Kenyatta, who unsuccessfully sought the Democratic nomination for the U.S. Senate, said he was specifically concerned about how overturning Roe will affect transgender and non-binary individuals, who experience poverty at disproportionately high rates, according to 2019 data from the University of California, Los Angeles. 

Collectively, LGBTQ people have a poverty rate of 21.6 percent, according to UCLA data. However, transgender people have a poverty rate of 29.4 percent. 

The data also found that 17.6 percent of LGBTQ Pennsylvanians experienced poverty compared to 12 percent of cisgender, heterosexual Pennsylvanians. 

“This becomes yet another anchor weighing down peoples’ ability to live whole, healthy and free lives,” Kenyatta, who has called for expanding the U.S. Supreme Court, said. 

Similarly, Rep. Jessica Benham, D-Allegheny, said the SCOTUS decision to overturn the 49-year-old landmark ruling will make it more difficult for LGBTQ Pennsylvanians to access abortion care as well as reproductive care such as assisted reproductive technologies, including IVF. 

“It’s already difficult for LGBTQ people to find health care broadly, but also abortion care specifically that is respectful and affirming, and safe and so the overturning of Roe v. Wade will make it even more difficult for LGBTQ people to get the care that they deserve,” Benham, who was the first out LGBTQ woman elected to the state Legislature, said. 

Despite their concern, Benham and Kenyatta said House Democrats, being the minority party, have little control of what happens in Harrisburg.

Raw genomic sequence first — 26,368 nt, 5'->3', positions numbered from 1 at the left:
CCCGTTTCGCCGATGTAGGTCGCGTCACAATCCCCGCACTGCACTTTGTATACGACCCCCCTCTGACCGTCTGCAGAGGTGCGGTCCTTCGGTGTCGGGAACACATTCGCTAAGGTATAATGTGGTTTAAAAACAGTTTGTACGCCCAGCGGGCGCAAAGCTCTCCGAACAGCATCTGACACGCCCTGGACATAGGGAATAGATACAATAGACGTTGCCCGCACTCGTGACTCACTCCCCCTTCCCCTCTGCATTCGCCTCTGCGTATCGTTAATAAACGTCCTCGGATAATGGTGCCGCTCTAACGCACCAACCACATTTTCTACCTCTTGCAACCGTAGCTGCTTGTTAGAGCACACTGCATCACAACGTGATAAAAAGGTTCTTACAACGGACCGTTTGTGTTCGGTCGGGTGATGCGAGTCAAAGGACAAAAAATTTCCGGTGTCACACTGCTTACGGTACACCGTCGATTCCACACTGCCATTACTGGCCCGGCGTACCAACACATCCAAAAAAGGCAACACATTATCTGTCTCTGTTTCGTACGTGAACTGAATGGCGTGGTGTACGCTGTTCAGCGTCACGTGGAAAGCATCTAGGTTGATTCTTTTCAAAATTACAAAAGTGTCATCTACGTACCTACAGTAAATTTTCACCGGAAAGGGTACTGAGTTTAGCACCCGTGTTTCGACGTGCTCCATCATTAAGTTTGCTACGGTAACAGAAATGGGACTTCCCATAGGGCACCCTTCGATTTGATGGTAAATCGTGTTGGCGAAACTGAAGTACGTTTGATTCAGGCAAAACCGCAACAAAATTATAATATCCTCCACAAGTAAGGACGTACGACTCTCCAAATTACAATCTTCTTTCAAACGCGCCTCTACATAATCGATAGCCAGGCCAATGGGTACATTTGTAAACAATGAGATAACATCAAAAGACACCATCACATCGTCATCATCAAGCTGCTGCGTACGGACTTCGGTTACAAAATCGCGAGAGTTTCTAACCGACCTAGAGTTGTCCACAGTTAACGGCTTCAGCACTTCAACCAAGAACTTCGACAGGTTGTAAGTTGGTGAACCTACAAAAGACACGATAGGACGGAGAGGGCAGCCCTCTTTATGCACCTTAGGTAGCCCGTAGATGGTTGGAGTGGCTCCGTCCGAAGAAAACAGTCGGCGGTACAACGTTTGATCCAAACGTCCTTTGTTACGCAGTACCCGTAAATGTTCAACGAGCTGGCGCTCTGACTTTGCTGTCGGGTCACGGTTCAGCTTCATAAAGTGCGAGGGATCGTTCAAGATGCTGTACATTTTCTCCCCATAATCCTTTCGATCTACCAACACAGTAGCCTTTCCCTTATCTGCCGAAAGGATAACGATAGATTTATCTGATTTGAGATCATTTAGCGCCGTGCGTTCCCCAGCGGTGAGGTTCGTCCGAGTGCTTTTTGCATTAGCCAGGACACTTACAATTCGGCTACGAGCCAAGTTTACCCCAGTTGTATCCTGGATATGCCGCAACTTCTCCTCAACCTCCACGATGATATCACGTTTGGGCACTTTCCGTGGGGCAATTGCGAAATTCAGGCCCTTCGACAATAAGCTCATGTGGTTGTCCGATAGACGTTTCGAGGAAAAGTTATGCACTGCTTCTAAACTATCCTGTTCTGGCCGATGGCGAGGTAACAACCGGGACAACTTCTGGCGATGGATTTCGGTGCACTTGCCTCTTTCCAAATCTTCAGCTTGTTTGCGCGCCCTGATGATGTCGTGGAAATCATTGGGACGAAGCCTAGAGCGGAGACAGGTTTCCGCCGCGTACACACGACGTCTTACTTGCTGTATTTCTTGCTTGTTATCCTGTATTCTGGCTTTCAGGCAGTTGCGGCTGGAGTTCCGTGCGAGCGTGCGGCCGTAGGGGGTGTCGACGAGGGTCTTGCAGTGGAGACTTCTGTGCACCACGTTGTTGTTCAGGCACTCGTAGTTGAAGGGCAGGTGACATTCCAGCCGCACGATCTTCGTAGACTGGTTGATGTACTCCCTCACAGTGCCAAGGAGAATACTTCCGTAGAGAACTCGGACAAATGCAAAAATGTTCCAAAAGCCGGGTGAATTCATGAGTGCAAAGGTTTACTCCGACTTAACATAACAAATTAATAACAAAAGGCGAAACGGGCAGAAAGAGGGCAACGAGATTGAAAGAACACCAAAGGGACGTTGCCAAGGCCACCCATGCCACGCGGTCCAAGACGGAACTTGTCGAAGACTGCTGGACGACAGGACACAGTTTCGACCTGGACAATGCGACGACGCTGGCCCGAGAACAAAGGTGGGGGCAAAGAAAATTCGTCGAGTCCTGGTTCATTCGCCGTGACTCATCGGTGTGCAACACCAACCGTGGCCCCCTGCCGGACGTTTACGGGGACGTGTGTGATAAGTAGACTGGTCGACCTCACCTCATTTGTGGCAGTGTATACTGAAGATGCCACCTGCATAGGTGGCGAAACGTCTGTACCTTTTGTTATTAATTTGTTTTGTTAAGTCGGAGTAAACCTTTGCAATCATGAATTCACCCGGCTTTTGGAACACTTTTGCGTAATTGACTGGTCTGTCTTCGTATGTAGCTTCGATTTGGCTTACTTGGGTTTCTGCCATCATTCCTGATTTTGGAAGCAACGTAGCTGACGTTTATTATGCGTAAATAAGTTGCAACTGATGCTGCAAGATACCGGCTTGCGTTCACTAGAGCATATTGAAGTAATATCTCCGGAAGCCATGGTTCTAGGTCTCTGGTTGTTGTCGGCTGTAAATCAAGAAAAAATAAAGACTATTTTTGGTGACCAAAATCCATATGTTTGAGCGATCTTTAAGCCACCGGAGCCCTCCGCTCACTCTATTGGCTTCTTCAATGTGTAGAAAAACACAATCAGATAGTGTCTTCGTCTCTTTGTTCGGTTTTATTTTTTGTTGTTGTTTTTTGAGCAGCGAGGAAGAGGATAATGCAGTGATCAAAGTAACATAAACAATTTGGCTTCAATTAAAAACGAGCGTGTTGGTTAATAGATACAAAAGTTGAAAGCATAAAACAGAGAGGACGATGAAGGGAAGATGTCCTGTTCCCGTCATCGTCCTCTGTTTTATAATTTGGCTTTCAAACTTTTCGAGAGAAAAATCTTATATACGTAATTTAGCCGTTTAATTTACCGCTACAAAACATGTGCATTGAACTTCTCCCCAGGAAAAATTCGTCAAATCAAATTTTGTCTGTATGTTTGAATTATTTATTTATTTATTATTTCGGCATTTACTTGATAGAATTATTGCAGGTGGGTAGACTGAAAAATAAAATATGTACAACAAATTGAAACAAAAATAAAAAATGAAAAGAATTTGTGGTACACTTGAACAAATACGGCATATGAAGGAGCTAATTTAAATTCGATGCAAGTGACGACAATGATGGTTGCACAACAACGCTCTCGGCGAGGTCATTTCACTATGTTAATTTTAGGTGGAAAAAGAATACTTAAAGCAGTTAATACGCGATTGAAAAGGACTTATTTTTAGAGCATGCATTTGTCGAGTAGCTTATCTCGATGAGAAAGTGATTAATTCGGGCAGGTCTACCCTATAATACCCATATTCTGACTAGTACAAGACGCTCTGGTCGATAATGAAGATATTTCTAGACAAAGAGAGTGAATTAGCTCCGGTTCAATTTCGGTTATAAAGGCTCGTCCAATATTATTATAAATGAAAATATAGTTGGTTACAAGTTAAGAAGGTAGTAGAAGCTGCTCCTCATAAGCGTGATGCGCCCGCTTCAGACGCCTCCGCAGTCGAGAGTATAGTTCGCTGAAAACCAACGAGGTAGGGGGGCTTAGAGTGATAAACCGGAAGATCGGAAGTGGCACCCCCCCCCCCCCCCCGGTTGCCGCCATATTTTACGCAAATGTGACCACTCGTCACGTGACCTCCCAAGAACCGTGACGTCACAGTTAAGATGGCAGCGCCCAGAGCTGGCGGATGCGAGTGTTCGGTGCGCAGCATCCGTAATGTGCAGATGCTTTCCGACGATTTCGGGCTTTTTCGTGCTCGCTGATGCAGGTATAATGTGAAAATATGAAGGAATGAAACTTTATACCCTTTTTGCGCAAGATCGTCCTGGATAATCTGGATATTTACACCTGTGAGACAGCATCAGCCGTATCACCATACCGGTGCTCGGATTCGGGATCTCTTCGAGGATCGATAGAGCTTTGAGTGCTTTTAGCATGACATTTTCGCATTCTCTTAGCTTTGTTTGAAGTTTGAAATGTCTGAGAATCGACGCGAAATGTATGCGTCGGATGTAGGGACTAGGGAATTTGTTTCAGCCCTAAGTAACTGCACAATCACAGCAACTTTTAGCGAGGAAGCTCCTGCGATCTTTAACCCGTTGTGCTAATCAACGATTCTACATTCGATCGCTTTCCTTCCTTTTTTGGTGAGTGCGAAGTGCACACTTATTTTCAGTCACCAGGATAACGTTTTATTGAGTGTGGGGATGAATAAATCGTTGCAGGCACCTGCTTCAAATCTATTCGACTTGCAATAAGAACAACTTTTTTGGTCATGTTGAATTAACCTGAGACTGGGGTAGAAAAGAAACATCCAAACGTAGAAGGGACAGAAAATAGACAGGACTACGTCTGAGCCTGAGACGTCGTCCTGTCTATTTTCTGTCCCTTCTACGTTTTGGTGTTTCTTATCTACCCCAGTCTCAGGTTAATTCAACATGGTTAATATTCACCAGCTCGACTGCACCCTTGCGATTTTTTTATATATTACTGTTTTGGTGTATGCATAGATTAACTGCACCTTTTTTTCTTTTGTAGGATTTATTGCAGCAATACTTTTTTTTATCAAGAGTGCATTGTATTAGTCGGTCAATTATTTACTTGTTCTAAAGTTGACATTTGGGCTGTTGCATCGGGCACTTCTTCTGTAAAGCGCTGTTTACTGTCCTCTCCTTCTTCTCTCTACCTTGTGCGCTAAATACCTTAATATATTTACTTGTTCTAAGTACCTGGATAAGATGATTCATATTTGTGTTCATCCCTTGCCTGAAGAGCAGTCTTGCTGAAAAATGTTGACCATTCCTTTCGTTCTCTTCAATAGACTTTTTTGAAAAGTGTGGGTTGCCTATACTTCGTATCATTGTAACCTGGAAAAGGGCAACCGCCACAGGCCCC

There are currently 19 reproductive health-related bills before the Republican-controlled General Assembly. But without GOP support, the bills that look to expand and protect access to abortion care have little chance of making it to Democratic Gov. Tom Wolf’s desk. 

“The difficulty, of course, is whether or not the majority party is interested in any of those bills moving forward,” Benham said. 

She said that based on her experiences, Republicans on the House Health Committee, which is tasked with taking up healthcare-related legislation, “are not terribly interested in protecting reproductive rights.”

“We have no ability to move legislation,” Benham said, noting that the committee chairperson dictates what bills come up for committee vote and the majority party controls what bills get scheduled for a floor vote. 

The House panel’s chairperson, Rep. Kathy Rapp, R-Warren, is one of the Legislature’s most vocal abortion opponents.

With that in mind, Benham said people who want to see protections for reproductive rights and healthcare need to “target Republican leadership to encourage them to move these bills.”

In addition to targeting the Legislature, LGBTQ advocates and organizations throughout Pennsylvania, including the Bradbury-Sullivan LGBT Community Center in Allentown, stressed the importance of November’s gubernatorial election — between Democrat Josh Shapiro and Republican Doug Mastriano — for reproductive rights in the state. 

“The U.S. Supreme Court’s decision undermines the health and safety of LGBTQ+ people, and while Pennsylvania currently safeguards reproductive rights, the future is dangerously unclear,” Bradbury-Sullivan said in a statement. “We thank Governor Tom Wolf for his vocal and steadfast support of LGBTQ+ and reproductive rights, but we are increasingly mindful that the commonwealth will have new leadership in a matter of months.”

Kenyatta also stressed that keeping the gubernatorial veto pen in the hands of a Democrat in November is important, as well as Democrats’ ability to win state House elections. 

“It is incumbent upon us to talk about what’s at stake,” Kenyatta said. “We’re going to do what we must do to protect those rights in Pennsylvania.”

Jason Villemez is the editor of the Philadelphia Gay News. 

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Cassie Miller
Cassie Miller

A native Pennsylvanian, Cassie Miller worked for various publications across the Midstate before joining the team at the Pennsylvania Capital-Star. In her previous roles, she has covered everything from local sports to the financial services industry.